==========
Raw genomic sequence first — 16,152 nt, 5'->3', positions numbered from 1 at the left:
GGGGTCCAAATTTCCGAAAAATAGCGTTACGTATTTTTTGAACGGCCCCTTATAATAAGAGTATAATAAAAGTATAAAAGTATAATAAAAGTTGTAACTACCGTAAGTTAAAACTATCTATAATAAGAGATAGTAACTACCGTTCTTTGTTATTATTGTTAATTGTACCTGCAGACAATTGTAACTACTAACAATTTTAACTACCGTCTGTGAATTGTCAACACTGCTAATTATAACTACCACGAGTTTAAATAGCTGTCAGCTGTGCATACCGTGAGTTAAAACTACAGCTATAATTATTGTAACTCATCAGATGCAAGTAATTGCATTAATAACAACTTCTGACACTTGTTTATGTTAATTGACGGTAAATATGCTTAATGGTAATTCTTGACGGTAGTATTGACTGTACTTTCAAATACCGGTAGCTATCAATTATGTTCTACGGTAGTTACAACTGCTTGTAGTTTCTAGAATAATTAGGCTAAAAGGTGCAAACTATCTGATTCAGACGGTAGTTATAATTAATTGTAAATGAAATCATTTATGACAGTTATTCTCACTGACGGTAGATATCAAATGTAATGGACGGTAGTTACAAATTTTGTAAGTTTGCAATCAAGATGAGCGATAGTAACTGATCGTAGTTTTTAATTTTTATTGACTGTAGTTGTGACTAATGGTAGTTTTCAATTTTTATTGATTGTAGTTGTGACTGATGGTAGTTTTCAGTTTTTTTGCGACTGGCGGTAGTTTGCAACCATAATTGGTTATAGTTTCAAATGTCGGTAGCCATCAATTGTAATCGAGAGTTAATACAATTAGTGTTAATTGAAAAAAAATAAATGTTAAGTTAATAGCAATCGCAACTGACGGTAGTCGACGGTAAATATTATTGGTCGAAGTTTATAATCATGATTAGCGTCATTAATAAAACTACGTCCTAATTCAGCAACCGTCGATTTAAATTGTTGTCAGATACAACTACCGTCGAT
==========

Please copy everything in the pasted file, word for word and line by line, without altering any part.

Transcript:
Raw genomic sequence first — 16,152 nt, 5'->3', positions numbered from 1 at the left:
GGGGTCCAAATTTCCGAAAAATAGCGTTACGTATTTTTTGAACGGCCCCTTATAATAAGAGTATAATAAAAGTATAAAAGTATAATAAAAGTTGTAACTACCGTAAGTTAAAACTATCTATAATAAGAGATAGTAACTACCGTTCTTTGTTATTATTGTTAATTGTACCTGCAGACAATTGTAACTACTAACAATTTTAACTACCGTCTGTGAATTGTCAACACTGCTAATTATAACTACCACGAGTTTAAATAGCTGTCAGCTGTGCATACCGTGAGTTAAAACTACAGCTATAATTATTGTAACTCATCAGATGCAAGTAATTGCATTAATAACAACTTCTGACACTTGTTTATGTTAATTGACGGTAAATATGCTTAATGGTAATTCTTGACGGTAGTATTGACTGTACTTTCAAATACCGGTAGCTATCAATTATGTTCTACGGTAGTTACAACTGCTTGTAGTTTCTAGAATAATTAGGCTAAAAGGTGCAAACTATCTGATTCAGACGGTAGTTATAATTAATTGTAAATGAAATCATTTATGACAGTTATTCTCACTGACGGTAGATATCAAATGTAATGGACGGTAGTTACAAATTTTGTAAGTTTGCAATCAAGATGAGCGATAGTAACTGATCGTAGTTTTTAATTTTTATTGACTGTAGTTGTGACTAATGGTAGTTTTCAATTTTTATTGATTGTAGTTGTGACTGATGGTAGTTTTCAGTTTTTTTGCGACTGGCGGTAGTTTGCAACCATAATTGGTTATAGTTTCAAATGTCGGTAGCCATCAATTGTAATCGAGAGTTAATACAATTAGTGTTAATTGAAAAAAAATAAATGTTAAGTTAATAGCAATCGCAACTGACGGTAGTCGACGGTAAATATTATTGGTCGAAGTTTATAATCATGATTAGCGTCATTAATAAAACTACGTCCTAATTCAGCAACCGTCGATTTAAATTGTTGTCAGATACAACTACCGTCGAT